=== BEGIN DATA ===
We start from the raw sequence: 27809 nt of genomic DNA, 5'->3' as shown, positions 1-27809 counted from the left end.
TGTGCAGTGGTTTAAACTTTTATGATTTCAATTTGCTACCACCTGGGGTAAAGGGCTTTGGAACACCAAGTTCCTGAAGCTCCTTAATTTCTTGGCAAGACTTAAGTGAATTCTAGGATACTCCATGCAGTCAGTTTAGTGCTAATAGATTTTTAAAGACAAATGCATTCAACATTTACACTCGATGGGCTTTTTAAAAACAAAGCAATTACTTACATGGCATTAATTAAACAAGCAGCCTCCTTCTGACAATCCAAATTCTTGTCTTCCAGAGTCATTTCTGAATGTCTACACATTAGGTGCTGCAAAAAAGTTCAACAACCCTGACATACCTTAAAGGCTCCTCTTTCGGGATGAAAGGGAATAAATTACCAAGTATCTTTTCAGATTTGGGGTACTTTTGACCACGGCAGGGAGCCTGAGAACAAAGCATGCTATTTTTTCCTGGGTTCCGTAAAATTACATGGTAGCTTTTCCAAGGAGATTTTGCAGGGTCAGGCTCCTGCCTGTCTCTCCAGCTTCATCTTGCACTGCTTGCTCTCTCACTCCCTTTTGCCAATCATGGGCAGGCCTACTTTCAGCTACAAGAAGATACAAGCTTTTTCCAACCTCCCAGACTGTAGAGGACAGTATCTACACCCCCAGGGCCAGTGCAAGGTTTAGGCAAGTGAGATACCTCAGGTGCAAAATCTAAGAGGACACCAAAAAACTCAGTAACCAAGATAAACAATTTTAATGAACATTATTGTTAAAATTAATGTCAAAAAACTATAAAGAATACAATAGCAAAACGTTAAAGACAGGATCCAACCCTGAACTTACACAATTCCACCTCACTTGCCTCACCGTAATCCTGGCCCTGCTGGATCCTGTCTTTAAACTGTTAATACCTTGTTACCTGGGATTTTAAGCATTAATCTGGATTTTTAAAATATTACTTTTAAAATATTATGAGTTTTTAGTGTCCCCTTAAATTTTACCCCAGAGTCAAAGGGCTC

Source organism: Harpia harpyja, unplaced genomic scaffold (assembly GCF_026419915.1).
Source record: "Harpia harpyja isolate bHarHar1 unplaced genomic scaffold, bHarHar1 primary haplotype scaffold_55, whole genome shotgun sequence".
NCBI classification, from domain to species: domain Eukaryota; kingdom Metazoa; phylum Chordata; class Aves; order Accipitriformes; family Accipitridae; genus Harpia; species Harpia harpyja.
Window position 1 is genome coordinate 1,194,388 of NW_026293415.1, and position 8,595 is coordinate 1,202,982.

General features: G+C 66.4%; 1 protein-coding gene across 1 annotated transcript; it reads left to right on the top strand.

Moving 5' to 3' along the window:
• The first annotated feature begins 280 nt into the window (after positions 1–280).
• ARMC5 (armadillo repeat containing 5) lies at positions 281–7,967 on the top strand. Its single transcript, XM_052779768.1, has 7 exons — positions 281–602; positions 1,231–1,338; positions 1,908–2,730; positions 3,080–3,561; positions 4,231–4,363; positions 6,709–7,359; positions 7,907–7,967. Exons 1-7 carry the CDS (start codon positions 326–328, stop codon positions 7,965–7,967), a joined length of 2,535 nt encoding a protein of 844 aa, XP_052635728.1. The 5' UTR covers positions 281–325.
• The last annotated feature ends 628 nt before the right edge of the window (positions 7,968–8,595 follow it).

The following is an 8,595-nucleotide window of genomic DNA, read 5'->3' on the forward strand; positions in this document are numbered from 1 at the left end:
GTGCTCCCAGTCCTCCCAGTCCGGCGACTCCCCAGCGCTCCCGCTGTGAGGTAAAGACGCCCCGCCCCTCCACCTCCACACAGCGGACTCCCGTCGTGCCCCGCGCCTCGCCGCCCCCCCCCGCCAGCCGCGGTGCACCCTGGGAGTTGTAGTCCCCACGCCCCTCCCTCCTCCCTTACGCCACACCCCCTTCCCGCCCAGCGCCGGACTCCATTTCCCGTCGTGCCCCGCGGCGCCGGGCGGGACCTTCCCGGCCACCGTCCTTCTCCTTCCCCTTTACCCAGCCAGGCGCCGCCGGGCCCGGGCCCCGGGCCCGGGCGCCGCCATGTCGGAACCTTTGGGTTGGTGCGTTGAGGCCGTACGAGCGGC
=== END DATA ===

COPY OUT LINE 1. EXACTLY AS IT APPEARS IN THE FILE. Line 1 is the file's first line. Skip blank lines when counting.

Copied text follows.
We start from the raw sequence: 27809 nt of genomic DNA, 5'->3' as shown, positions 1-27809 counted from the left end.